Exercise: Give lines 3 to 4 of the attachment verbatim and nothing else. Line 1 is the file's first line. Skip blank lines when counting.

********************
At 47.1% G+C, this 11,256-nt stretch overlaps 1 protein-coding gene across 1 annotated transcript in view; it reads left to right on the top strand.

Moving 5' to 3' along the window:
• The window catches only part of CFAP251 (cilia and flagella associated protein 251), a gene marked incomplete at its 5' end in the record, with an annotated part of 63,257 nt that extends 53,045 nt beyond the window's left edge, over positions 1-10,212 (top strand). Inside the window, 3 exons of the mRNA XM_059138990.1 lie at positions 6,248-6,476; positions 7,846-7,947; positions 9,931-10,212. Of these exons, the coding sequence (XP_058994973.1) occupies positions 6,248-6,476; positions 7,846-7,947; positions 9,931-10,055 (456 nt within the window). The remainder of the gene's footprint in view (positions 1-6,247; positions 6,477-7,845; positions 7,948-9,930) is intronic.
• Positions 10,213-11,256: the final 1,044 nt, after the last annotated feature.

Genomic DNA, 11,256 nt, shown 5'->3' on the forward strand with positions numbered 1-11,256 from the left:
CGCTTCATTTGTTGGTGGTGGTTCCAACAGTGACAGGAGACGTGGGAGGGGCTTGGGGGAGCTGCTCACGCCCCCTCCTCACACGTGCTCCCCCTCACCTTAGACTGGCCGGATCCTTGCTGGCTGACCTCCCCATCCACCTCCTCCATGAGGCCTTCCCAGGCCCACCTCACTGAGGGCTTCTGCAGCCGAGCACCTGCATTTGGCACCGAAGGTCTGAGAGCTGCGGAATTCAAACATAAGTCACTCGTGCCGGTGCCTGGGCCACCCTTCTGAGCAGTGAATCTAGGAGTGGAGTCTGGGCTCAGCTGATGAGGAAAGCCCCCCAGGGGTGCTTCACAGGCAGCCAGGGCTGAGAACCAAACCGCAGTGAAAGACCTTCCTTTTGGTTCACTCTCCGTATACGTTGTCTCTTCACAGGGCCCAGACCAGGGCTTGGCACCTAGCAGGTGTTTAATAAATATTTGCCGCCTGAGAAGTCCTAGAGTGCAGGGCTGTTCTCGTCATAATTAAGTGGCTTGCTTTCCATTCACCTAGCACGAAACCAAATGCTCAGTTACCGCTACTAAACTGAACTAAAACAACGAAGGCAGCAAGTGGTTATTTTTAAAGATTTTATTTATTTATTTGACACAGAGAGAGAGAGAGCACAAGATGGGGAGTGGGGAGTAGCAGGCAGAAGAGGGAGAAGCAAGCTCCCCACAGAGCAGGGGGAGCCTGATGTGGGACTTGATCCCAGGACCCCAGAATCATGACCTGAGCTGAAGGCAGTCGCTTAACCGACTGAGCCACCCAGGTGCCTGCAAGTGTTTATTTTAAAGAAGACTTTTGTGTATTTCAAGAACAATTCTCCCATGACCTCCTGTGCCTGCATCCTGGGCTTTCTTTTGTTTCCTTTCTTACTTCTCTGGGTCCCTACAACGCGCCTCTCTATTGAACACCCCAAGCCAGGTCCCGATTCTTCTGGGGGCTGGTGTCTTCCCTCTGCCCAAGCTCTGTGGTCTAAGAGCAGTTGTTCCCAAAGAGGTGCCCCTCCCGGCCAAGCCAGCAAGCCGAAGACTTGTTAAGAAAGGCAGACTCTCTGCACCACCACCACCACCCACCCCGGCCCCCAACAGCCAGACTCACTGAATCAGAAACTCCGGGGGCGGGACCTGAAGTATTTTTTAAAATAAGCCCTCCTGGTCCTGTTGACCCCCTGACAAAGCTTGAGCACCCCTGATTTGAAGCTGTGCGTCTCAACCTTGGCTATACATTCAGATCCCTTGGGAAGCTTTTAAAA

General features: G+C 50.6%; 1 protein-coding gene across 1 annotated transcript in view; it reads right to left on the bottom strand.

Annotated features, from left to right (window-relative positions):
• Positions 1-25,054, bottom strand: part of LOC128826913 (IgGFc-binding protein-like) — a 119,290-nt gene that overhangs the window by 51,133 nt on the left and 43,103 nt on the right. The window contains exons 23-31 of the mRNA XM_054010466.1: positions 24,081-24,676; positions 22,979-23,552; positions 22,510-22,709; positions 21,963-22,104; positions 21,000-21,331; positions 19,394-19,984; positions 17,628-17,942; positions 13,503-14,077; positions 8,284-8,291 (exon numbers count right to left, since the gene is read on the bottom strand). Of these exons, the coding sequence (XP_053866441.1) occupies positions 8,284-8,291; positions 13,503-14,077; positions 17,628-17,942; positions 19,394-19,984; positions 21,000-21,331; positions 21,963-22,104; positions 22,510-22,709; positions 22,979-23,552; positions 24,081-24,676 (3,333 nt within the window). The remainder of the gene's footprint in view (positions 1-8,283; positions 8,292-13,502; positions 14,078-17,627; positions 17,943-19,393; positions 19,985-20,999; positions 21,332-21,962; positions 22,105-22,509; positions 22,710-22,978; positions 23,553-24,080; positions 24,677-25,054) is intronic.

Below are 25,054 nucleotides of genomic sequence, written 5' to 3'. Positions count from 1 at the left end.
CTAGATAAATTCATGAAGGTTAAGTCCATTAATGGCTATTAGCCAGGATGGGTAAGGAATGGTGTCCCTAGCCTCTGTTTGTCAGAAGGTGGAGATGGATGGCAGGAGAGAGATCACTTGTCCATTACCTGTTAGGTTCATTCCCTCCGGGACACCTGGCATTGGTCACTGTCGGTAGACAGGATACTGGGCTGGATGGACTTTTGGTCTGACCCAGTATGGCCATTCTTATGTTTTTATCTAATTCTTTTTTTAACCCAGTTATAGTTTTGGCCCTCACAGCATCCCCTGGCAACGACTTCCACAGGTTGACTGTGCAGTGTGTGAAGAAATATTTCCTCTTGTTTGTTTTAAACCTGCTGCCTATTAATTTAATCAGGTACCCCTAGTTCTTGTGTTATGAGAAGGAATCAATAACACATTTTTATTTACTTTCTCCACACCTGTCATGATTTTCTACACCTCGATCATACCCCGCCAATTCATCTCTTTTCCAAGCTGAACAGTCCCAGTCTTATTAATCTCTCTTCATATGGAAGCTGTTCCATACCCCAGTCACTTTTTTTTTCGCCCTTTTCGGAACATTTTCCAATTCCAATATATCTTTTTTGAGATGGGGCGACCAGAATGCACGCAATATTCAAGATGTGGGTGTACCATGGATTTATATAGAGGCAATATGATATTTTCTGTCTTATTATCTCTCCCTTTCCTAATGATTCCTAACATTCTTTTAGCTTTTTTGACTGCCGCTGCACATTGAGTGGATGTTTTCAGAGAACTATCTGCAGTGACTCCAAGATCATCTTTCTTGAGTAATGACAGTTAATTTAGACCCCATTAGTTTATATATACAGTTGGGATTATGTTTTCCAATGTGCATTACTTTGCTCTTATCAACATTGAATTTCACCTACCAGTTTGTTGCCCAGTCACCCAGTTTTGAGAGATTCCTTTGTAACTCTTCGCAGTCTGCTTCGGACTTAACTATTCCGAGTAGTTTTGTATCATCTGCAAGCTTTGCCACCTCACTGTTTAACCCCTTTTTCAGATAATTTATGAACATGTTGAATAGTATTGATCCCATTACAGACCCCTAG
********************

• The window catches only part of CFAP251 (cilia and flagella associated protein 251), a gene marked incomplete at its 5' end in the record, with an annotated part of 63,257 nt that extends 53,045 nt beyond the window's left edge, over positions 1-10,212 (top strand). Inside the window, 3 exons of the mRNA XM_059138990.1 lie at positions 6,248-6,476; positions 7,846-7,947; positions 9,931-10,212. Of these exons, the coding sequence (XP_058994973.1) occupies positions 6,248-6,476; positions 7,846-7,947; positions 9,931-10,055 (456 nt within the window). The remainder of the gene's footprint in view (positions 1-6,247; positions 6,477-7,845; positions 7,948-9,930) is intronic.
• Positions 10,213-11,256: the final 1,044 nt, after the last annotated feature.